Reconciliation requires open eyes, open hearts

2012-05-12 09:16

I would like to believe the vast majority of South Africans were angered by the racist tweets of Jessica Leandra dos Santos and Tshidi Thamana.

The tweets and many people’s responses have trended and re-trended over the last few days, and have been the subject of news reports and political satire.

They have led to heartrending introspection, and rightly so. But what they must not be allowed to do is paralyse us. Nor must they divert attention away from the cause of reconciliation.

As a nation we have to accept that remarks like these are not once-off exceptions. They reflect the deep complexities of what race means in SA today.

My initial response after reading Jessica’s tweet was anger, both at the words and their public platform. I felt angry that she was able to express such sentiments with apparent impunity.

My anger was also stirred by a thousand slights that will be familiar to many other black South Africans. More often in life it is the indiscernible and unspoken that troubles us.

I have experienced the haughty tone in a store, an icy stare, the unspoken insinuation that I might not have quite grasped a point, the patronising put down – often because I am black.

Some are so oblique and subtle as to be almost invisible and sometimes they have nothing to do with race. Yet their effect over time is to construct a worldview which can feed paranoia.

The other sad reality is that some would have silently agreed with Jessica and Tshidi’s online remarks. Perhaps that silent response is even more lethal because it is internalised.

It seems to me that many people’s anger – on both sides of the racial divide – has intensified, not abated. It would be naïve to believe that racism can be eliminated in 18 years – in one generation.

For many black South Africans, the challenge remains to overcome the burdens of the past without becoming embittered.

For many white South Africans, the challenge is to acknowledge that racism does not just exist in the minds of black people. It is a real and debilitating fact of life.

The Democratic Alliance, like all those who care about South Africa, has been carefully considering the full meaning and measure of reconciliation.

Reconciliation informs us that every South African is a legitimate part of our new democracy. Only reconciliation will free us from fear and angst.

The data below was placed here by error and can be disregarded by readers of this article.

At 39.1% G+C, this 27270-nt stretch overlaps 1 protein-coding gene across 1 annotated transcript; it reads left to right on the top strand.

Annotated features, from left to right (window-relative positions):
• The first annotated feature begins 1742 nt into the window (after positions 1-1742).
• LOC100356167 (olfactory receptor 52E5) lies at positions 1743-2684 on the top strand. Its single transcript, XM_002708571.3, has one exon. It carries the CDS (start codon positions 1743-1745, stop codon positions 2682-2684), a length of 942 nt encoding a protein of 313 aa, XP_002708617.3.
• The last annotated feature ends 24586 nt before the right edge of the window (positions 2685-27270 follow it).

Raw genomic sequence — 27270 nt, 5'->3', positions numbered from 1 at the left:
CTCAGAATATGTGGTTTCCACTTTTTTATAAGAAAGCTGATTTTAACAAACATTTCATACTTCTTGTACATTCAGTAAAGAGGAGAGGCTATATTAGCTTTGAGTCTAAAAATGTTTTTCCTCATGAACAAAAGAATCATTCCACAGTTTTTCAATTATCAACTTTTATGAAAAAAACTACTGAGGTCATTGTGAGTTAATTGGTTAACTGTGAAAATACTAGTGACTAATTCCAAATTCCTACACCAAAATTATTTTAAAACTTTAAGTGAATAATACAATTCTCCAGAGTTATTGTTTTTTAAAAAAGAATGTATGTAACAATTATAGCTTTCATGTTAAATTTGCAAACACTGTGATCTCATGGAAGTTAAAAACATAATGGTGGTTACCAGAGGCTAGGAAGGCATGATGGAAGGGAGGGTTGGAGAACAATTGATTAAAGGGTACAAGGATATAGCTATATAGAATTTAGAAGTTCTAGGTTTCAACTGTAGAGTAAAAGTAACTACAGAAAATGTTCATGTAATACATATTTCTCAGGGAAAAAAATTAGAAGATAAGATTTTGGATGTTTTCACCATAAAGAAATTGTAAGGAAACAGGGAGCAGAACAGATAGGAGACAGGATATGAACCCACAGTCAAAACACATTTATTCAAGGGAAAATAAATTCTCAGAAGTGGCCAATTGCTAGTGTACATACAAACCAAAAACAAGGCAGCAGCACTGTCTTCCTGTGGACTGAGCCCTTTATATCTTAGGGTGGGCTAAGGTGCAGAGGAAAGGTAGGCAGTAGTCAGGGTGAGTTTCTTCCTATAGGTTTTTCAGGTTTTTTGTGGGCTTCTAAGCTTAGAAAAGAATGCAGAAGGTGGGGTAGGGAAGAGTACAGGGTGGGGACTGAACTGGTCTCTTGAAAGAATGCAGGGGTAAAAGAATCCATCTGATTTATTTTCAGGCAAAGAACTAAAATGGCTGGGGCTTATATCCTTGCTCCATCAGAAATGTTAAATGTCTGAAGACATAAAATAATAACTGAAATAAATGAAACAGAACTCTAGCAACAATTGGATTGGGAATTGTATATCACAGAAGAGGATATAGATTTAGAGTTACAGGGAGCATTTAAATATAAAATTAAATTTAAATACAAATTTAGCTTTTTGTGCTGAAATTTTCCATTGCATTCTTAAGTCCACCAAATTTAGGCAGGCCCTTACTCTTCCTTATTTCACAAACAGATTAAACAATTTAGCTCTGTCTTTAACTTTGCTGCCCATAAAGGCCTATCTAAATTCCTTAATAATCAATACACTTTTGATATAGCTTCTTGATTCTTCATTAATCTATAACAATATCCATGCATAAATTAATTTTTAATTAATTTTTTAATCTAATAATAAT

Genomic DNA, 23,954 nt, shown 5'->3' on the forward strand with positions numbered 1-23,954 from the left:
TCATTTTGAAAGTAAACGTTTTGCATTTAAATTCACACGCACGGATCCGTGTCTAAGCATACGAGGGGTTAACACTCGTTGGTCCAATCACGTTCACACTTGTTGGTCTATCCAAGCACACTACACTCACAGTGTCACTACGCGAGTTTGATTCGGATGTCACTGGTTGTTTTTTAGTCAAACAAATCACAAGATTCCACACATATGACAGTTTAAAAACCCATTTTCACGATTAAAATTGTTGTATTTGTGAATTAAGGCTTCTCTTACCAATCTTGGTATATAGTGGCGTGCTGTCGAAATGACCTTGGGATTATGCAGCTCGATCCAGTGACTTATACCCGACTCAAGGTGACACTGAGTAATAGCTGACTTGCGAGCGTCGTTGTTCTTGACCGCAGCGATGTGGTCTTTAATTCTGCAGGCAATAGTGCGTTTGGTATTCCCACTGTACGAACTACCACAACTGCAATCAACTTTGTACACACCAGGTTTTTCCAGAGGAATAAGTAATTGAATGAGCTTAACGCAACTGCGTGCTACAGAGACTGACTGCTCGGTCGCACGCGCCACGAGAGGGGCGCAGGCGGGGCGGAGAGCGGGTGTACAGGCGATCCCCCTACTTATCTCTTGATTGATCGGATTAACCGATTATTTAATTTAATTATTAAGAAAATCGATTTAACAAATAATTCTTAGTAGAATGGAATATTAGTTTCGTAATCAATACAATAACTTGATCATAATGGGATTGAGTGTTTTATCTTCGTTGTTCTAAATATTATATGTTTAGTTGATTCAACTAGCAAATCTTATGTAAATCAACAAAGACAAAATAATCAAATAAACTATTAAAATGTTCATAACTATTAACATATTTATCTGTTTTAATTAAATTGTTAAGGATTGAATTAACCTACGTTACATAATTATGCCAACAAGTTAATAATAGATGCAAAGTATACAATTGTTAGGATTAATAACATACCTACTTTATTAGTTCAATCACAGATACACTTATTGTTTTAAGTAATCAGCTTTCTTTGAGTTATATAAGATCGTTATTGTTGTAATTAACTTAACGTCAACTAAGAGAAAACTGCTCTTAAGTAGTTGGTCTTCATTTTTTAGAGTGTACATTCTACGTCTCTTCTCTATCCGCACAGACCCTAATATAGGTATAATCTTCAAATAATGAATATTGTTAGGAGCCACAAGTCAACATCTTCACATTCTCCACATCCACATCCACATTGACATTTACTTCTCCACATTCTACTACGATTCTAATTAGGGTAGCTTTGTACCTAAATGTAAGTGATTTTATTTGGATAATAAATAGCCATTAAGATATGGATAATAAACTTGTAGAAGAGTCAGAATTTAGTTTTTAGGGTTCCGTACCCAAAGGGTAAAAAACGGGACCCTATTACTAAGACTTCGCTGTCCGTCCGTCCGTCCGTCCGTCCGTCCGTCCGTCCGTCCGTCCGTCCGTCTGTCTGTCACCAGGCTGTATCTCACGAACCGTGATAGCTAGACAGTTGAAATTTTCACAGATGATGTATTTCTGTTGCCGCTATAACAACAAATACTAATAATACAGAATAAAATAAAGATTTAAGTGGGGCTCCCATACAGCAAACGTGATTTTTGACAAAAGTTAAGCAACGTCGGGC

But reconciliation is toothless without its attendant process: redress. The legacy of racial discrimination is real and must be addressed, not just in words, but with deeds.

Putting right the wrongs of the past requires interventions for a period of time. Like reconciliation, these interventions are imperfect but necessary.

However no intervention will be successful if we don’t understand that one group of people’s dreams do not come at the expense of another’s.

We will know reconciliation and redress are working when we start to see ourselves reflected in each other.

We know this work is far from done because Jessica and Tshidi did not see themselves reflected in the eyes of those they tweeted about.

Sensitivity is so important when we choose our words and frame and deploy our thoughts and arguments. Our words and thoughts, if we do not watch them, become actions we regret.

Reconciliation moves us to embrace Jessica and Tshidi with love. These two young women are a part of this country, and their lives must go on too.

Our worst response would be to reject them. I have chosen not to give up on them, and neither should you.

Reconciliation requires openness to the experience of those who do not share one’s own history and perspective; to see with open eyes. Empathy is more than sympathy.

The way to build a strong diverse society is not to make everyone the same. The challenge is not to make “them” like “us”. It is to build a new “us”.

» Mazibuko is DA parliamentary leader. This article is based on a speech delivered at Stellenbosch University on Tuesday.

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